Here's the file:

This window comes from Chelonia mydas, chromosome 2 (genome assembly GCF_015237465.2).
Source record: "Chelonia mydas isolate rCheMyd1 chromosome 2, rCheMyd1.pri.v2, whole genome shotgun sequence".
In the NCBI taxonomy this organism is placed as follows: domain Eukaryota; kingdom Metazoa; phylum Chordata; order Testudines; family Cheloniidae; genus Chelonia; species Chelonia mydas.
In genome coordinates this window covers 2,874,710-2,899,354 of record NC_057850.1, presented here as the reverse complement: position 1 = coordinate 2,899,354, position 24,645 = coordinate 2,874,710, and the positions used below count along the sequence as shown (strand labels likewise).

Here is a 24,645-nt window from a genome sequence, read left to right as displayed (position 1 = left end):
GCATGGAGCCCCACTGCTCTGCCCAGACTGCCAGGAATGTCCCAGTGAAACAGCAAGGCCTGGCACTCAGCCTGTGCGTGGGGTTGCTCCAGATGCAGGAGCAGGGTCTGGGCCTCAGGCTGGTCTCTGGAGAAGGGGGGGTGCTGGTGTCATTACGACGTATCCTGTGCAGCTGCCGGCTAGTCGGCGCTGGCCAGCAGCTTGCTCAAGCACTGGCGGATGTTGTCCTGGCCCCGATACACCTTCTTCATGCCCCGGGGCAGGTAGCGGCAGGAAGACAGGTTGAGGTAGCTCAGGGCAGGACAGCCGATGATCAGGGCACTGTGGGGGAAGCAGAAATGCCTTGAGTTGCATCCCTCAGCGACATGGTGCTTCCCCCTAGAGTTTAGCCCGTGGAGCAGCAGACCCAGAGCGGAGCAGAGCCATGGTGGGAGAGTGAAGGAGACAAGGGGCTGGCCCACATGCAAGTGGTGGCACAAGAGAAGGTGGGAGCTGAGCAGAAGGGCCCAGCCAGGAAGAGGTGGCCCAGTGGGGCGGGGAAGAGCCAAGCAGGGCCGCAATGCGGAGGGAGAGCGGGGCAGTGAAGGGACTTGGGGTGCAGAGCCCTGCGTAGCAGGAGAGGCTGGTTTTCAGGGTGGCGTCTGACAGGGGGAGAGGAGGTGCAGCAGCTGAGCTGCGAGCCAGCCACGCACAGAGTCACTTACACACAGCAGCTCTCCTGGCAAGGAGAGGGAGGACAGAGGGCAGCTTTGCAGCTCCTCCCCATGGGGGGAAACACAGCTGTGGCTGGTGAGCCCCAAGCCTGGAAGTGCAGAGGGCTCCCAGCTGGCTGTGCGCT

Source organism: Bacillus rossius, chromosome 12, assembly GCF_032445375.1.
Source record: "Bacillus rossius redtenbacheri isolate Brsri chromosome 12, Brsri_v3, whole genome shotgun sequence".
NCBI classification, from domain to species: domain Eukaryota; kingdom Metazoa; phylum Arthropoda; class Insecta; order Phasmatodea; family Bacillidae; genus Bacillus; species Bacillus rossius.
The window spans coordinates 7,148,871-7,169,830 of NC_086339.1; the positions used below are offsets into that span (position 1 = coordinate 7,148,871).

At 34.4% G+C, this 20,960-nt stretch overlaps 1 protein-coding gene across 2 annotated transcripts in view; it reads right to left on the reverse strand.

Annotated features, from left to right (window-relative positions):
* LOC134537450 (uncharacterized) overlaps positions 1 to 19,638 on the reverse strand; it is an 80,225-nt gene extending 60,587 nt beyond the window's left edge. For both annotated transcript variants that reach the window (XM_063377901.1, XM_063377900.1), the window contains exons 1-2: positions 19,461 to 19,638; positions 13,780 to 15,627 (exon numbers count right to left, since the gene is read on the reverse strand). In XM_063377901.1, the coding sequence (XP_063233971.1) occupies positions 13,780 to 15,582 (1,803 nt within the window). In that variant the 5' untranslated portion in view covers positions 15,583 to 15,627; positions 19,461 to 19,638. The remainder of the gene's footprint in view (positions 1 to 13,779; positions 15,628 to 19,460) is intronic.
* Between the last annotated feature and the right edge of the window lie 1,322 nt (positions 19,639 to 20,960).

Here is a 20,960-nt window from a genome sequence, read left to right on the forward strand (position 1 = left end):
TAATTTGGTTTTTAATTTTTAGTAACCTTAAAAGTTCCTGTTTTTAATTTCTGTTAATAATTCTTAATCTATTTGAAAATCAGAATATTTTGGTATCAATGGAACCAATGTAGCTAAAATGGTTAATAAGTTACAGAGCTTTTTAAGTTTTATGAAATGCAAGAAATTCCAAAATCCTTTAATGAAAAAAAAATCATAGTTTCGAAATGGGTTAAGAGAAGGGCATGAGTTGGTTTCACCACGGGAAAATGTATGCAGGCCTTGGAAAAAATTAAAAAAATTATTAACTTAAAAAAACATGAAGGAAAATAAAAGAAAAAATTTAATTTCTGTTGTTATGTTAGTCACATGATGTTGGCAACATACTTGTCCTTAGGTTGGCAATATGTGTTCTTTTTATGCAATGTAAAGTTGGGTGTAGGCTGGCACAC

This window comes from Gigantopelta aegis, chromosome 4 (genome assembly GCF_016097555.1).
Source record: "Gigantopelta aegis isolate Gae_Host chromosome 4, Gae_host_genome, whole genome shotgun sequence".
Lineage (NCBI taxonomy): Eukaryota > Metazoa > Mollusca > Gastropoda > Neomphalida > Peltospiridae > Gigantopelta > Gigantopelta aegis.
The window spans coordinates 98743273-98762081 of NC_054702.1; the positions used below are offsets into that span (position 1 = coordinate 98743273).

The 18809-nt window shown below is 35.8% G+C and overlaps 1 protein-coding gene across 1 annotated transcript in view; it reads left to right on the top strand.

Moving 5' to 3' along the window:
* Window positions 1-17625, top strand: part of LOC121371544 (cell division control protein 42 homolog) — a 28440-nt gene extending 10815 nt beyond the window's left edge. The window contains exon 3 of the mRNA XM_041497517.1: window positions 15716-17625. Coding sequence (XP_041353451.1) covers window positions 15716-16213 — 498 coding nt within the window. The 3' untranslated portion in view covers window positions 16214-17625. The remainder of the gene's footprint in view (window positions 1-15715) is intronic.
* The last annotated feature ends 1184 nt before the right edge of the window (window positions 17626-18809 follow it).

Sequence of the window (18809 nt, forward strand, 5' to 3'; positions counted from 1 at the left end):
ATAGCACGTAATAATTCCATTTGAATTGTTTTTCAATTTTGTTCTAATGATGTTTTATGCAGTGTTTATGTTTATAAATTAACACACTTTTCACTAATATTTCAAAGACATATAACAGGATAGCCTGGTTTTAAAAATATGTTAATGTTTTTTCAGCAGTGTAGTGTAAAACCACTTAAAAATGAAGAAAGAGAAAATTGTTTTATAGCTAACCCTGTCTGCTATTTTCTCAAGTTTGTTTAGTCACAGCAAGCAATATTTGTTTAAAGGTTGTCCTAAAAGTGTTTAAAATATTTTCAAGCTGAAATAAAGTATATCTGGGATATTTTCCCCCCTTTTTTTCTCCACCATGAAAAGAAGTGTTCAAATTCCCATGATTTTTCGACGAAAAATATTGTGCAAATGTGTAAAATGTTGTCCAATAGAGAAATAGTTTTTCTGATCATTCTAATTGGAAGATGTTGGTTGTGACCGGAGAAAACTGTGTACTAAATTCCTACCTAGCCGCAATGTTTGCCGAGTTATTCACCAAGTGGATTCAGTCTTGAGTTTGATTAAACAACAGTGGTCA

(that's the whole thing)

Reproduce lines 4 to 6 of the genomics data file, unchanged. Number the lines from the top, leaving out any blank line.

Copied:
In genome coordinates this window covers 2,874,710-2,899,354 of record NC_057850.1, presented here as the reverse complement: position 1 = coordinate 2,899,354, position 24,645 = coordinate 2,874,710, and the positions used below count along the sequence as shown (strand labels likewise).

Here is a 24,645-nt window from a genome sequence, read left to right as displayed (position 1 = left end):
GCATGGAGCCCCACTGCTCTGCCCAGACTGCCAGGAATGTCCCAGTGAAACAGCAAGGCCTGGCACTCAGCCTGTGCGTGGGGTTGCTCCAGATGCAGGAGCAGGGTCTGGGCCTCAGGCTGGTCTCTGGAGAAGGGGGGGTGCTGGTGTCATTACGACGTATCCTGTGCAGCTGCCGGCTAGTCGGCGCTGGCCAGCAGCTTGCTCAAGCACTGGCGGATGTTGTCCTGGCCCCGATACACCTTCTTCATGCCCCGGGGCAGGTAGCGGCAGGAAGACAGGTTGAGGTAGCTCAGGGCAGGACAGCCGATGATCAGGGCACTGTGGGGGAAGCAGAAATGCCTTGAGTTGCATCCCTCAGCGACATGGTGCTTCCCCCTAGAGTTTAGCCCGTGGAGCAGCAGACCCAGAGCGGAGCAGAGCCATGGTGGGAGAGTGAAGGAGACAAGGGGCTGGCCCACATGCAAGTGGTGGCACAAGAGAAGGTGGGAGCTGAGCAGAAGGGCCCAGCCAGGAAGAGGTGGCCCAGTGGGGCGGGGAAGAGCCAAGCAGGGCCGCAATGCGGAGGGAGAGCGGGGCAGTGAAGGGACTTGGGGTGCAGAGCCCTGCGTAGCAGGAGAGGCTGGTTTTCAGGGTGGCGTCTGACAGGGGGAGAGGAGGTGCAGCAGCTGAGCTGCGAGCCAGCCACGCACAGAGTCACTTACACACAGCAGCTCTCCTGGCAAGGAGAGGGAGGACAGAGGGCAGCTTTGCAGCTCCTCCCCATGGGGGGAAACACAGCTGTGGCTGGTGAGCCCCAAGCCTGGAAGTGCAGAGGGCTCCCAGCTGGCTGTGCGCT